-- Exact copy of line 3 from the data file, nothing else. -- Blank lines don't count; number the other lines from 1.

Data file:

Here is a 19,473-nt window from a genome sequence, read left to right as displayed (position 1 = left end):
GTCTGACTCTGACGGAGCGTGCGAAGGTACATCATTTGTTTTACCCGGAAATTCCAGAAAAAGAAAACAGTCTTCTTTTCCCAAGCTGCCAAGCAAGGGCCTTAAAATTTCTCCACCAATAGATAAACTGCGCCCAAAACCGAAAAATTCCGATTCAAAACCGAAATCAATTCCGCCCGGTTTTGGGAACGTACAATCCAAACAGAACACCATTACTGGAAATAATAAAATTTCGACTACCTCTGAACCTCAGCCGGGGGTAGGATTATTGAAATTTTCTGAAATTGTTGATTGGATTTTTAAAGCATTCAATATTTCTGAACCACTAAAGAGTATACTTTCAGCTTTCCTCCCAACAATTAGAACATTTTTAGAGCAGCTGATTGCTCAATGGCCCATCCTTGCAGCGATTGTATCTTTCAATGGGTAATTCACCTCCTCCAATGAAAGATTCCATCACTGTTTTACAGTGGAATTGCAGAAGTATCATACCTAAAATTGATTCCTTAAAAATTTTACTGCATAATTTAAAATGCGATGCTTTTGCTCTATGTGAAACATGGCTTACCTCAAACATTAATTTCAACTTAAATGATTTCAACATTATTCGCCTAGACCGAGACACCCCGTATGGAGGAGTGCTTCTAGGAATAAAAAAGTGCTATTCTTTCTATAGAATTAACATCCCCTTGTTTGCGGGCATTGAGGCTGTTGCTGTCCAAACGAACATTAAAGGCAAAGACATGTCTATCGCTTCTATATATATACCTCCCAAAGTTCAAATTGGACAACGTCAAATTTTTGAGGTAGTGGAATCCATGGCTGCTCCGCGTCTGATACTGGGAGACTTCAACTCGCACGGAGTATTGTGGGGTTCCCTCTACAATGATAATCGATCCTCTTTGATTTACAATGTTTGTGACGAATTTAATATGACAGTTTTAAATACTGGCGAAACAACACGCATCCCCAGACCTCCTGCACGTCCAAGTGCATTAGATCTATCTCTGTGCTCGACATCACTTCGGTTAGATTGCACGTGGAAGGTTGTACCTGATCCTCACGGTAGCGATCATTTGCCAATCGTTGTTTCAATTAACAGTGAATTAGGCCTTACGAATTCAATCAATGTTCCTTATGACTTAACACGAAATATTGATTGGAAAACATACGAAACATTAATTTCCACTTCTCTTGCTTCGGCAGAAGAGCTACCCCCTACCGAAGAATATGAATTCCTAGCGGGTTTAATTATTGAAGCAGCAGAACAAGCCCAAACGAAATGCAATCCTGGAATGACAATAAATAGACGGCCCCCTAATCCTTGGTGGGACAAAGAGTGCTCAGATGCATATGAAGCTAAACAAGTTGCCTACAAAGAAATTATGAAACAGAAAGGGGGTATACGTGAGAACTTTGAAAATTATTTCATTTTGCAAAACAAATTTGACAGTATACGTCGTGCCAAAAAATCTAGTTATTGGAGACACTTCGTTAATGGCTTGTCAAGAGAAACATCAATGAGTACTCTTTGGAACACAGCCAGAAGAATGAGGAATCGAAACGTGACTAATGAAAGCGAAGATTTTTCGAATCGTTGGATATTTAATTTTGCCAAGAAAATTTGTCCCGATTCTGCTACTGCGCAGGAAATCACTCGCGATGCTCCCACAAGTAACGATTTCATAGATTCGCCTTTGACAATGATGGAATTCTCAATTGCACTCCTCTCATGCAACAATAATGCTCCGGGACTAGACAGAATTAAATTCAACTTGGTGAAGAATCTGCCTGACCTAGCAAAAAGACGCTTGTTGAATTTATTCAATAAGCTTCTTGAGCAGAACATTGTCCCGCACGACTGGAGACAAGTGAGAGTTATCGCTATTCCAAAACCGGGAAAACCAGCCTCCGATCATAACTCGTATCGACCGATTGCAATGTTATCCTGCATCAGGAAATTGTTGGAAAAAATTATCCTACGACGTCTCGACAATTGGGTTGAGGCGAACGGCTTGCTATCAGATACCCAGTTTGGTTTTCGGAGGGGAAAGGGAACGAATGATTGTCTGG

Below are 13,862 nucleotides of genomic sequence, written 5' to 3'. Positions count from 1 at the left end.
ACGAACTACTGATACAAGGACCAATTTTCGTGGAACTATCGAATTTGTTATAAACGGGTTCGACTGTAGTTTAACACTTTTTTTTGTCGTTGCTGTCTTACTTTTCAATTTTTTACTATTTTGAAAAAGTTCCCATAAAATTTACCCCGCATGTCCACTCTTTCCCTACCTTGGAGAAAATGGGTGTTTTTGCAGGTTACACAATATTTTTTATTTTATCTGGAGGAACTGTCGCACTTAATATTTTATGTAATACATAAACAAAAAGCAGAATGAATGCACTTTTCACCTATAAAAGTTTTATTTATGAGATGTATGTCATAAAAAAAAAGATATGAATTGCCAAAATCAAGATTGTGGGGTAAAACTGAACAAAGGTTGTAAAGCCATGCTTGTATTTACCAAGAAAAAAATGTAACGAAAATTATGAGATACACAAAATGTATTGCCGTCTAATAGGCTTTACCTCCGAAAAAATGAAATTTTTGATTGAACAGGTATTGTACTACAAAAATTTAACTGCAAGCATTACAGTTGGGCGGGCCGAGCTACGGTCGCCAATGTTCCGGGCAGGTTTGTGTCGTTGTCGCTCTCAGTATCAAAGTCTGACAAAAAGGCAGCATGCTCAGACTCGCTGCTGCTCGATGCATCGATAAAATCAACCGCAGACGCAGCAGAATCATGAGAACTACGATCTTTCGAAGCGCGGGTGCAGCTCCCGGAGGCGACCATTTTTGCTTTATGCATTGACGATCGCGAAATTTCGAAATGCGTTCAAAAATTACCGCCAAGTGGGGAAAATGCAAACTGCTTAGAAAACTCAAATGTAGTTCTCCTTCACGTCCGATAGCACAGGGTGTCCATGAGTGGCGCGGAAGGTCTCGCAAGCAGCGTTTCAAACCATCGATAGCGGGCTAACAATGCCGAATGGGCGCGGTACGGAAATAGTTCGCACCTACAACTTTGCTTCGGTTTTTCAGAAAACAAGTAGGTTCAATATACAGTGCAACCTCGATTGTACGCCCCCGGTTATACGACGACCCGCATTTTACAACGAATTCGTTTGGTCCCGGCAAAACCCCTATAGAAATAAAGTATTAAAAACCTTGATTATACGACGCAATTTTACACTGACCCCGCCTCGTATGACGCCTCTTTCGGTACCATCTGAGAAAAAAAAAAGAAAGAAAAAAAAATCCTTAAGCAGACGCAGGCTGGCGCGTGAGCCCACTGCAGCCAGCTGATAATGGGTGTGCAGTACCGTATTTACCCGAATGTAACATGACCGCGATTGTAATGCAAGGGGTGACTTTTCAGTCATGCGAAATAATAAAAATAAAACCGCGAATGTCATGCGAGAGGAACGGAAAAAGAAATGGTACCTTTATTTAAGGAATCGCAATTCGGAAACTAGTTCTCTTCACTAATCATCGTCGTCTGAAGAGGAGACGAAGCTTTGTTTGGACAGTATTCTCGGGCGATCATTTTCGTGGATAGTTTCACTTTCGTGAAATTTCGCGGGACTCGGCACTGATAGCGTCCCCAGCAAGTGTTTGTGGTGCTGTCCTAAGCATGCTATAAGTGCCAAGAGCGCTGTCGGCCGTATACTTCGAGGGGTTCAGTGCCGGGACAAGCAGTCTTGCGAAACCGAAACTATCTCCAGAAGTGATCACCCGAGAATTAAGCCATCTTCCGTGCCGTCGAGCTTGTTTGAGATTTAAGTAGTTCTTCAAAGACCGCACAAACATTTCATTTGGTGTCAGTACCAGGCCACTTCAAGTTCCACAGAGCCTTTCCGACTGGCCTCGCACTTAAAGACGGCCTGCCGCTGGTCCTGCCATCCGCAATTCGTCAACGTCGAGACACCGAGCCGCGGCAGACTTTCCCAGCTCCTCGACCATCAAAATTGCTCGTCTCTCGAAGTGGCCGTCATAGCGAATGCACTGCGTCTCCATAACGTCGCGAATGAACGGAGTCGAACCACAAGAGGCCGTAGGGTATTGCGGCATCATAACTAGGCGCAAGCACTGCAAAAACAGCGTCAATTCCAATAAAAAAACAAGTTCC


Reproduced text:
Below are 13,862 nucleotides of genomic sequence, written 5' to 3'. Positions count from 1 at the left end.